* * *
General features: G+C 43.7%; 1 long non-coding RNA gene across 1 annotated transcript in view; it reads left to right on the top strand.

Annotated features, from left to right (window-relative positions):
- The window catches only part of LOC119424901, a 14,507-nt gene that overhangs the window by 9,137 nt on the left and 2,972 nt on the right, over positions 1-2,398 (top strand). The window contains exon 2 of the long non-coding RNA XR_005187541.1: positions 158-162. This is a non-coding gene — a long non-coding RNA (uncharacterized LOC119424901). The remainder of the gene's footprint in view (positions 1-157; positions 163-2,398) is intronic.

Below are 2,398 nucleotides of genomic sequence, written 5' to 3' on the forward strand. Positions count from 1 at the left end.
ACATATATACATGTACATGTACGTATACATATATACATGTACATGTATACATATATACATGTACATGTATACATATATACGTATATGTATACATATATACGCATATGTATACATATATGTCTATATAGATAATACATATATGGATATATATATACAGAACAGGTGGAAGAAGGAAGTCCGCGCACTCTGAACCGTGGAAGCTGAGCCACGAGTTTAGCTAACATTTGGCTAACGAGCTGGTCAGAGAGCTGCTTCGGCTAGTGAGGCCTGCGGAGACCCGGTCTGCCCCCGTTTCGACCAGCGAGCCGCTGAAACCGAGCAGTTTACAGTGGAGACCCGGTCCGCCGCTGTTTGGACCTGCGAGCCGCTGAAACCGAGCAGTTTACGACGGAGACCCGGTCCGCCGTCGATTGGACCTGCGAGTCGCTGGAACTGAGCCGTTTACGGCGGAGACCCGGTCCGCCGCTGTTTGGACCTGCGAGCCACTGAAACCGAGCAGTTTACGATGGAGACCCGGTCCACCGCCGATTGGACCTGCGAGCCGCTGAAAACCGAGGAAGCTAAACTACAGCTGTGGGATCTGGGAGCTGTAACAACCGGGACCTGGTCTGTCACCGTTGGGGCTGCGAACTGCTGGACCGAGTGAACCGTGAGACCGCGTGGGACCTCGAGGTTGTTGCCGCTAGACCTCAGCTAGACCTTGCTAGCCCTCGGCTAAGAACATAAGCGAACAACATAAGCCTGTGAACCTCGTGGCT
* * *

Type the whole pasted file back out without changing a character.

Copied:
General features: G+C 43.7%; 1 long non-coding RNA gene across 1 annotated transcript in view; it reads left to right on the top strand.

Annotated features, from left to right (window-relative positions):
- The window catches only part of LOC119424901, a 14,507-nt gene that overhangs the window by 9,137 nt on the left and 2,972 nt on the right, over positions 1-2,398 (top strand). The window contains exon 2 of the long non-coding RNA XR_005187541.1: positions 158-162. This is a non-coding gene — a long non-coding RNA (uncharacterized LOC119424901). The remainder of the gene's footprint in view (positions 1-157; positions 163-2,398) is intronic.

Below are 2,398 nucleotides of genomic sequence, written 5' to 3' on the forward strand. Positions count from 1 at the left end.
ACATATATACATGTACATGTACGTATACATATATACATGTACATGTATACATATATACATGTACATGTATACATATATACGTATATGTATACATATATACGCATATGTATACATATATGTCTATATAGATAATACATATATGGATATATATATACAGAACAGGTGGAAGAAGGAAGTCCGCGCACTCTGAACCGTGGAAGCTGAGCCACGAGTTTAGCTAACATTTGGCTAACGAGCTGGTCAGAGAGCTGCTTCGGCTAGTGAGGCCTGCGGAGACCCGGTCTGCCCCCGTTTCGACCAGCGAGCCGCTGAAACCGAGCAGTTTACAGTGGAGACCCGGTCCGCCGCTGTTTGGACCTGCGAGCCGCTGAAACCGAGCAGTTTACGACGGAGACCCGGTCCGCCGTCGATTGGACCTGCGAGTCGCTGGAACTGAGCCGTTTACGGCGGAGACCCGGTCCGCCGCTGTTTGGACCTGCGAGCCACTGAAACCGAGCAGTTTACGATGGAGACCCGGTCCACCGCCGATTGGACCTGCGAGCCGCTGAAAACCGAGGAAGCTAAACTACAGCTGTGGGATCTGGGAGCTGTAACAACCGGGACCTGGTCTGTCACCGTTGGGGCTGCGAACTGCTGGACCGAGTGAACCGTGAGACCGCGTGGGACCTCGAGGTTGTTGCCGCTAGACCTCAGCTAGACCTTGCTAGCCCTCGGCTAAGAACATAAGCGAACAACATAAGCCTGTGAACCTCGTGGCT